Thursday, December 13, 2018

Spider-Man Into the Spider-Verse Movie Review


MBE partnered with Sony Pictures for this review, post contains affiliate links

Why Parents & Kids Should See this Together

What a fitting way to memorialize Marvel Comics legend Stan Lee, of blessed memory. He sadly left this world just over a month before his last cameo on-screen appearance for the animated family feature film Spider-Man: Into the Spider-Verse from Columbia Pictures and Sony Pictures Animation in association with Marvel. The movie opens in theaters nationwide tomorrow just in time for the holiday season. 

Late Stan Lee Marvel Comics Legend
Sony Pictures

Stan Lee Backstory

Born Stanley Martin Lieber in the New York apartment of his Romanian-Jewish parents, Stan grew up during The Depression within a tight-knit, hard-working home with his mother, father and brother. He was a family man, too, father of two girls (one who died shortly after birth) and husband to Joan, his wife of 69 years, until she passed away last year. 

So, it could not be more appropriate that the final motion picture Lee inspired closely reflects his own life. Set not only against a futuristic backdrop of his beloved native New York City, this is a story about a kid who loves to draw. It is also deeply rooted in the challenges of a child growing up in a modern, multi-cultural world, while simultaneously underscoring the importance of family values and close relationships, especially between parent and child even during the turbulent teenage years when the going gets rough.

New York Chrysler Building at Night

Spider-Man Storyline

Spider-Man: Into the Spider-Verse, from the brilliant duo of Phil Lord (Producer/Writer) and Christopher Miller (Producer) who met at Dartmouth College and brought us The Lego Movie, 21 Jump Street, Cloudy With a Chance of Meatballs and more. The screenplay written by Lord in partnership with Rodney Rothman, is based on the 2011 Spider-Man comic book characters and focuses on Brooklyn teenager Miles Morales (Shameik Moore), the son of loving, hard-working married parents: an African-American father (Brian Tyree Henry) and a Puerto Rican mother (Luna Lauren Velez). 

The problem is Miles doesn't feel he fits in at the private Manhattan school for gifted students his folks want him to attend so he can get the best education possible. Instead, he spends his days day dreaming and drawing comics, eventually deciding to hang out with his rogue but lovable Uncle Aaron (Mahershala Ali) who encourages his nephew's artistic skills through subway graffiti. 

Jake Johnson Shameik Moore Writing/Producer Team Chris Miller Phil Lord

Pictured above: Actors Jake Johnson and Shameik Moore; Actress Luna Lauren Velez and Producer Christina Steinberg; Chris Miller (Producer) and Phil Lord (Producer/Writer)

While decorating New York's underground walls the artistic teenager gets bitten by a radioactive spider, instantly injecting Miles with super hero powers. Luckily he soon learns to navigate and use his new found strengths for good under the tutelage of the 40-something Spider-Man Peter B. Parker (Jake Johnson). From there, the story and its plethora of characters moves forward non-stop, interacting through all kinds of exciting city adventures both down in the subways and above the ground, hanging and jumping off buildings, through assorted dramatic conflicts and dimensions.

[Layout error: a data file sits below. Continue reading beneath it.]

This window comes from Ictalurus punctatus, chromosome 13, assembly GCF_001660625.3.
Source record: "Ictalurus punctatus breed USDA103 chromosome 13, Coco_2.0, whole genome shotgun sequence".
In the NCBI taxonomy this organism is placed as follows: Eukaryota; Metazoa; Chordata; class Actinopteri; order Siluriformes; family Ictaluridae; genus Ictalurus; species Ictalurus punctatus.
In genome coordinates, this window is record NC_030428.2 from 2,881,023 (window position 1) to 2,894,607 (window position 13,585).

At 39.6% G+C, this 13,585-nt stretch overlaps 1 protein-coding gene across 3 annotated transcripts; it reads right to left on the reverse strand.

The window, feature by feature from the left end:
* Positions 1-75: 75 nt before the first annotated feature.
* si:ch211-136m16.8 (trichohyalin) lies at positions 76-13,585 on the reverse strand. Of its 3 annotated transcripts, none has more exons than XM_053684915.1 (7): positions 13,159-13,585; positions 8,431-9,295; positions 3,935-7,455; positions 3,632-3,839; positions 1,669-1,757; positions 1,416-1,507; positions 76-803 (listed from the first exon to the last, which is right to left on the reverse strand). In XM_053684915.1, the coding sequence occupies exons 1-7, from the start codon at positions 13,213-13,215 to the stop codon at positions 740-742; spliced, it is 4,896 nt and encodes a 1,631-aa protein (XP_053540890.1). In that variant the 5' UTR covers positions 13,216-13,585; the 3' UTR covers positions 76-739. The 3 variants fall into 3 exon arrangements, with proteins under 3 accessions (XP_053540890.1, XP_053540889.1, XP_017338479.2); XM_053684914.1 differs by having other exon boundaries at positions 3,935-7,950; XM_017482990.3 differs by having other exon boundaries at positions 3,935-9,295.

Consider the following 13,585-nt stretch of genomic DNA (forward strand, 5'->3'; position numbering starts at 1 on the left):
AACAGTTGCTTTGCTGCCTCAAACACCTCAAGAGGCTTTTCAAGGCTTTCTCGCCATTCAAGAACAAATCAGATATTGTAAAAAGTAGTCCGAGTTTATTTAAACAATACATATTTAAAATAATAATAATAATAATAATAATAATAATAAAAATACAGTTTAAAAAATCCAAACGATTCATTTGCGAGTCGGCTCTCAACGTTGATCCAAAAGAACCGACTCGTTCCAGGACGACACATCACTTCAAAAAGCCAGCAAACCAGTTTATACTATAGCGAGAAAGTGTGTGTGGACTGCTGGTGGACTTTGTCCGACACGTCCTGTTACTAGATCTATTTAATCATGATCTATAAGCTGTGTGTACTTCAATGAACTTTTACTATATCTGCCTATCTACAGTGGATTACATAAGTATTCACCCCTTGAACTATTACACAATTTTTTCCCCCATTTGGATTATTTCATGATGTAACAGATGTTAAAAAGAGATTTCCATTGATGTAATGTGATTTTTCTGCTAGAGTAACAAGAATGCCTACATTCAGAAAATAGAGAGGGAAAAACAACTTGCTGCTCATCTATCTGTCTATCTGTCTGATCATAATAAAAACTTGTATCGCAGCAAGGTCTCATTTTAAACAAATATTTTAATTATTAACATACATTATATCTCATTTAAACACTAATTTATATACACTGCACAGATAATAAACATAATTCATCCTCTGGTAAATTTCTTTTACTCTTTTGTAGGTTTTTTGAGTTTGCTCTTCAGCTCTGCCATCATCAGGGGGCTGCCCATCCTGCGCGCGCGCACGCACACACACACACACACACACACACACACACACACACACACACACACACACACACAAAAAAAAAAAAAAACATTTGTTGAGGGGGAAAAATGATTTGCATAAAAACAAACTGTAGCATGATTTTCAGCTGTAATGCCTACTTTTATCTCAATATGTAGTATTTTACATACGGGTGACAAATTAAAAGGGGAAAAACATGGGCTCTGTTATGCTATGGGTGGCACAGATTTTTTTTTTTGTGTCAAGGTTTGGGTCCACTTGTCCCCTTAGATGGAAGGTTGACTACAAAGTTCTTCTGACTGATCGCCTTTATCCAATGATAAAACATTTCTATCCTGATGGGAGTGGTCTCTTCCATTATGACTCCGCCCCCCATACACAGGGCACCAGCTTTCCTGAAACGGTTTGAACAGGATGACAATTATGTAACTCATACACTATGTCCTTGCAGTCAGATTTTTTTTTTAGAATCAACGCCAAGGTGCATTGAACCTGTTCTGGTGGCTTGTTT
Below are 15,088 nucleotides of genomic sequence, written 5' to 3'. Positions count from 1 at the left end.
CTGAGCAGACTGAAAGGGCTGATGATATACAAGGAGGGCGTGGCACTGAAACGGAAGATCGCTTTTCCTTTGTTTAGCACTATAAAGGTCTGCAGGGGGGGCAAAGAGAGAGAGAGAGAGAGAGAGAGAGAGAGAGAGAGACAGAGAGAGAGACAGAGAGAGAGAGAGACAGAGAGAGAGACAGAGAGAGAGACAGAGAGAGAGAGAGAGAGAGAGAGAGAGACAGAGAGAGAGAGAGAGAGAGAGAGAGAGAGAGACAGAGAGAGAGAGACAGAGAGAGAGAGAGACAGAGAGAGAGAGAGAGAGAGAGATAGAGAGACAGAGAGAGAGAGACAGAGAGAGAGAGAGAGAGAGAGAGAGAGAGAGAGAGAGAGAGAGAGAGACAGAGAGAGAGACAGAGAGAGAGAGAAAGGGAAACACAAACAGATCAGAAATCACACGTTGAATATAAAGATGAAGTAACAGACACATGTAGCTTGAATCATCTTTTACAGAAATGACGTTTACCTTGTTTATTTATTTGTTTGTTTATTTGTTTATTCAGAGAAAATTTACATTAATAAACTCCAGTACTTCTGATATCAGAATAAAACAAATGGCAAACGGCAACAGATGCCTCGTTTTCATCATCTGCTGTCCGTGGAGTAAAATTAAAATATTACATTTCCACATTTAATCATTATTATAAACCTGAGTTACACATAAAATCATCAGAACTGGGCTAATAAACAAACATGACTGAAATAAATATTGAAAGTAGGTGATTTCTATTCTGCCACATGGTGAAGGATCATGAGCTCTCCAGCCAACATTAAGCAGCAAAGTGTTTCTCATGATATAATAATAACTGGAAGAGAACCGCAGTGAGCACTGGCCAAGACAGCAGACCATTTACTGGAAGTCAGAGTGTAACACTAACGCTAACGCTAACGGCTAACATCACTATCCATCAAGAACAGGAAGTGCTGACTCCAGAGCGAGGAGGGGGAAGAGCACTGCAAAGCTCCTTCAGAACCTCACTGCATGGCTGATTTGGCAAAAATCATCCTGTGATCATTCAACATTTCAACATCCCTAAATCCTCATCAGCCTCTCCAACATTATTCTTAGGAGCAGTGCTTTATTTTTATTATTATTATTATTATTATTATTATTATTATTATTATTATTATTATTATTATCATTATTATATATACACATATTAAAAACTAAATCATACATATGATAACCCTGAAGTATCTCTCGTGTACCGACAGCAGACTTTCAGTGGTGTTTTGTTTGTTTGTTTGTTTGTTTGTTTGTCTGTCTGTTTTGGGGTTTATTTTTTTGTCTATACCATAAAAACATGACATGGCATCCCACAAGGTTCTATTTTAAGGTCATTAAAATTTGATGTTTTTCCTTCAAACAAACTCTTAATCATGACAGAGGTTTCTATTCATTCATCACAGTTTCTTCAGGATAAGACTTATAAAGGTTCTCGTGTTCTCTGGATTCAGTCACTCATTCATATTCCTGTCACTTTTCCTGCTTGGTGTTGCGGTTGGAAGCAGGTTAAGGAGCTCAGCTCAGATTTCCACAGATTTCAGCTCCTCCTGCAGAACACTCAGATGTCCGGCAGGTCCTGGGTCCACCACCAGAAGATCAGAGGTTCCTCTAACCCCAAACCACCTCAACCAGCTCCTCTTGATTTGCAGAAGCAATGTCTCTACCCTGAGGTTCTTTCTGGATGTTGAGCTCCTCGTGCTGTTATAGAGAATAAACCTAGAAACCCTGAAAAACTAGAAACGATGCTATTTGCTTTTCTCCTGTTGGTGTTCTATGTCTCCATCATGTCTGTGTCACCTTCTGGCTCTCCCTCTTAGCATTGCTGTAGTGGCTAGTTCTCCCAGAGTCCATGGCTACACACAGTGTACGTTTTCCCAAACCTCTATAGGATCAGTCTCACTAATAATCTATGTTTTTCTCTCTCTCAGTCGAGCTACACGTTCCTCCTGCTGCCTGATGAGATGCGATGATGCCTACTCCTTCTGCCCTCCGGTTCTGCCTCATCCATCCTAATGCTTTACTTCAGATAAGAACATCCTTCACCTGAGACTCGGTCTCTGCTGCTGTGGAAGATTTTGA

Joined by a wacky all-inclusive cast of time traveling Spider-Man characters from other dimensions -- including Spider-Gwen (Hailee Steinfeld), Spider-Man Noir (Nicolas Cage), Spider-Ham (John Mulaney) and Japanese anime Peni Parker (Kimiko Glenn) -- Miles morphs into his own present day generation's Spider-Man. 

Lily Tomlin Jake Johnson Shameik Morre Luna Lauren Velez

Among Miles' biggest fans is his spunky Aunt May, voiced by veteran actress and comedian Lily Tomlin. Kathryn Hahn, whom I last interviewed for Hotel Transylvania 3: Summer Vacation, again plays the role of a villainess. In her latest film project, Hahn wickedly voices the character Doc Ock.

All the while Miles maintains his respect and love for his parents, who never stop believing in him and worrying about their son's well-being. Ultimately, as a multi-racial teen New Yorker, this bright, talented young man surmounts every obstacle in his way, leading through example and delivering the uplifting message for today's kids that we can all be heroes and anyone can wear the mask.

Spiderman Into the Spiderverse Movie Release Nationwide

Positive Family Role Models

In a nutshell, that's why even those who don't generally like watching movies about super heroes will want to see this film over the holidays. If you have kids, definitely see Spider-Man: Into the Spider-Verse together as a family. When the movie ends, stick around after the closing credits, it will be worth your while. After the show is over, as you walk out of the theater, get ready to be inspired and feel good about what each of us can do to help make this crazy world we live in a better place for everyone. Then, continue the conversation with your sons and daughters at home.

Spiderman SpiderVerse Movie Poster

About Spider-Man: Into the Spider-Verse

Learn more about this new cinema movie release (December 14, 2018) by visiting the official movie site and by following Spider-Man: Into the Spider-Verse on Twitter, Facebook and Instagram.

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